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Title: Elizabeth Bowen and the writing of trauma
Author: Gildersleeve, Jessica
ISNI:       0000 0004 2691 4484
Awarding Body: University of Bristol
Current Institution: University of Bristol
Date of Award: 2009
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This thesis explores Elizabeth Bowen's fiction as an extension and a disturbance of existing models of trauma theory. It investigates the writing of trauma in Bowen's novels and a selection of her short fiction, with particular emphasis on how such writing elucidates the operation of memory and secrets in literature. This analysis of Bowen's fiction as a representation of trauma finds that her work simultaneously anticipates and complicates deconstructive and psychoanalytic models of trauma, as well as trauma's disruptive properties in reading and writing narrative. While some critics have recognized the significance of memory and the past for Bowen's writing, the ways in which these incorporate and are inflected by ideas about trauma and about narrative have not been explored. By addressing Bowen's work in terms of its relation to trauma theory, this single-author study seeks to fill a gap in existing criticism on Bowen, as well as to develop wider discussion of the nature of trauma in and as literature. Deconstructive and psychoanalytic readings of Bowen's fiction alongside the theoretical material of, in particular, Jacques Derrida, Helene Cixous, Julia Kristeva, and Sigmund Freud, reveal the ways in which these novels and short stories think through the psychological, narratological, and linguistic implications of trauma. The project arises at the intersection of Bowen studies, contemporary trauma studies, and critical theory, to propose a new way of reading Bowen's fiction, and further illumination of the writing of trauma. The thesis attempts to shed new light on Bowen's writing as well as on her critical reception, and contributes to the current body of work on trauma theory in narrative.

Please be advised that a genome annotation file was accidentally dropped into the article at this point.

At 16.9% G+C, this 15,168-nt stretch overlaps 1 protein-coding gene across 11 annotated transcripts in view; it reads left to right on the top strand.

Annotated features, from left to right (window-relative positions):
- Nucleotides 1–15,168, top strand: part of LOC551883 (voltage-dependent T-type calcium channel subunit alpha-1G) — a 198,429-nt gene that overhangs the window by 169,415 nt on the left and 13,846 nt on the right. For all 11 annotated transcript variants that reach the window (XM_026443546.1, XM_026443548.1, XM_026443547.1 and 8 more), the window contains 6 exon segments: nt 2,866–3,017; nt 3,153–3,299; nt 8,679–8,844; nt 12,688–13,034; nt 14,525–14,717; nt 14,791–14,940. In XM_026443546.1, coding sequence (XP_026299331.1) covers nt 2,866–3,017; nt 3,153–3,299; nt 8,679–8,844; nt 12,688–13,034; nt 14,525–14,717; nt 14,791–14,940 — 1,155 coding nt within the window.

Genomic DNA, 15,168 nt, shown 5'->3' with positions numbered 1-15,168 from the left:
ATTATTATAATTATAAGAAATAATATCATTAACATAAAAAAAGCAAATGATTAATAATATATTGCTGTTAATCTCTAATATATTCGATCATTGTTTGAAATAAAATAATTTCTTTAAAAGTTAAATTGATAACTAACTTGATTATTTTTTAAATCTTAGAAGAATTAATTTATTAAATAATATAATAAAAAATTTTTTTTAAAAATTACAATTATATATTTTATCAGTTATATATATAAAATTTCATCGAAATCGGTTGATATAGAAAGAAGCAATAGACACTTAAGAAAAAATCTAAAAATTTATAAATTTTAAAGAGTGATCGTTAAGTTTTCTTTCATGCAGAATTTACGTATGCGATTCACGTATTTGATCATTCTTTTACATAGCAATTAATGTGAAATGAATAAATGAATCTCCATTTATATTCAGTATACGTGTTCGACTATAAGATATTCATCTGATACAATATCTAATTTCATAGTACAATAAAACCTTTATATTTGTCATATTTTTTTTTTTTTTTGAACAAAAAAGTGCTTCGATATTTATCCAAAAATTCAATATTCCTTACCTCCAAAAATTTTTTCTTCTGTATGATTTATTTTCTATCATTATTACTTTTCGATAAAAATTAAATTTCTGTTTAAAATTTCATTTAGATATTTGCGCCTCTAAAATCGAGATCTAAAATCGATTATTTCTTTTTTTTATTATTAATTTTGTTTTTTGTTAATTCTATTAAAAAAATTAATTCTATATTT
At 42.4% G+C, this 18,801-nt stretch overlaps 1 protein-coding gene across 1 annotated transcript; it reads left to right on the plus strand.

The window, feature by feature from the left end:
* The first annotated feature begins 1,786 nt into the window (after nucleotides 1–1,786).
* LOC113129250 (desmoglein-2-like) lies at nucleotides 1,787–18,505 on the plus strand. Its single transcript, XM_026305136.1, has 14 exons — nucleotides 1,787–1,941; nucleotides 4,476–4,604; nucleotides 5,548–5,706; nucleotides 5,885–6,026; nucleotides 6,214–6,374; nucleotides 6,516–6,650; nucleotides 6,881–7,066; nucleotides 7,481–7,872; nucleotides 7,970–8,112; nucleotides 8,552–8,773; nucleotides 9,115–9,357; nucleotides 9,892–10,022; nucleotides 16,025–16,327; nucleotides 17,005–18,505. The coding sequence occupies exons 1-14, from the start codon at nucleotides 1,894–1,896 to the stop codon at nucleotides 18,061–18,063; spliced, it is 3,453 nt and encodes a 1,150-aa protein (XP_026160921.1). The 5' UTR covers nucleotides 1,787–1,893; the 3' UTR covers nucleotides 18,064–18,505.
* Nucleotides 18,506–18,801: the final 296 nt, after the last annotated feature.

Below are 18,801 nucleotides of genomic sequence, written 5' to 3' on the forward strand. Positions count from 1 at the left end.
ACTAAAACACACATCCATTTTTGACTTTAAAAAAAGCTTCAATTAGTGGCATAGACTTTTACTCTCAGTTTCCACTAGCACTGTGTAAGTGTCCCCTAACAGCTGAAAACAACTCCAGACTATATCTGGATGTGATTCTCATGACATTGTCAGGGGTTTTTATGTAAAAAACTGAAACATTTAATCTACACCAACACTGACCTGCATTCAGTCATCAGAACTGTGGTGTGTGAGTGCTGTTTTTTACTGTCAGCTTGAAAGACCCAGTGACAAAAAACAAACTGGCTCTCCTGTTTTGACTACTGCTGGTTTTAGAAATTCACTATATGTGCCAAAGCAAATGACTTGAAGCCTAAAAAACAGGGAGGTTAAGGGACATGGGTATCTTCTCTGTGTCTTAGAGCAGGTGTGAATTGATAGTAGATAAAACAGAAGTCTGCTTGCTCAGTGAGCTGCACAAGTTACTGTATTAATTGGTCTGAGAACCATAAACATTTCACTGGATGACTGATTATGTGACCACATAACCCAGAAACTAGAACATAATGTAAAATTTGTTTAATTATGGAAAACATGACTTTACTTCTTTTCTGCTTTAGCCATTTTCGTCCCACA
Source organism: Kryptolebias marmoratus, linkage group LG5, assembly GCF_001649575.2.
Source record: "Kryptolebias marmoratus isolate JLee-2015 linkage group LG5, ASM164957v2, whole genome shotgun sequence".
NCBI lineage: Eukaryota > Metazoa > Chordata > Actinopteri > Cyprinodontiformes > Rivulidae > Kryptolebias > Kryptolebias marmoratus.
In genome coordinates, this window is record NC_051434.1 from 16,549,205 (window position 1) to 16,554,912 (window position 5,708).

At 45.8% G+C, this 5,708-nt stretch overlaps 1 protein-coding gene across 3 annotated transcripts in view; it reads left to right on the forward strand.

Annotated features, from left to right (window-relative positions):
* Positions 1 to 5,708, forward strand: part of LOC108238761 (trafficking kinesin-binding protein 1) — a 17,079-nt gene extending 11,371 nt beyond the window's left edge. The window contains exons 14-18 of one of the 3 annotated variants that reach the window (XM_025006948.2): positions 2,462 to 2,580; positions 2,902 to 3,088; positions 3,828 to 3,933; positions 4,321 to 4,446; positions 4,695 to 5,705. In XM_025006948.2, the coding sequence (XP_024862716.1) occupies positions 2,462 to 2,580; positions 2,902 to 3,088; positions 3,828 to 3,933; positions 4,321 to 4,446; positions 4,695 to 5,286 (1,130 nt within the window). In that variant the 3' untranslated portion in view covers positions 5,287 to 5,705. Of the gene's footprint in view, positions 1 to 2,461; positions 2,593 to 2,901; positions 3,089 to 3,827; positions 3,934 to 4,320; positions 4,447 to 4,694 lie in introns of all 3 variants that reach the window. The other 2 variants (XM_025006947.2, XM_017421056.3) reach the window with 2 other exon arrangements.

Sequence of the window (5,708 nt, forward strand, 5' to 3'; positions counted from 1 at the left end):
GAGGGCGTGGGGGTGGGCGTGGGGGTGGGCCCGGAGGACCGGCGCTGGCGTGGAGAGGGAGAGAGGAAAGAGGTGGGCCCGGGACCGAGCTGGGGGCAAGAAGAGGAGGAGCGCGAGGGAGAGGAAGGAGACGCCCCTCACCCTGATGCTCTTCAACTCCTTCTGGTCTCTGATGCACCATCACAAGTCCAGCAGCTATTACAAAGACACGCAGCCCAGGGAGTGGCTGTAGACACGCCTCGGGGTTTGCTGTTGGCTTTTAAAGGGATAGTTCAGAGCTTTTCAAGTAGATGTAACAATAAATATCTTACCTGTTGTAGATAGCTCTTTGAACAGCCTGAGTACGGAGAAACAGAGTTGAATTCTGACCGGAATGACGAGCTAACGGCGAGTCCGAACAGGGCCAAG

Supervisor: Bennett, Andrew Sponsor: Not available
Qualification Name: Thesis (Ph.D.) Qualification Level: Doctoral
EThOS ID:  DOI: Not available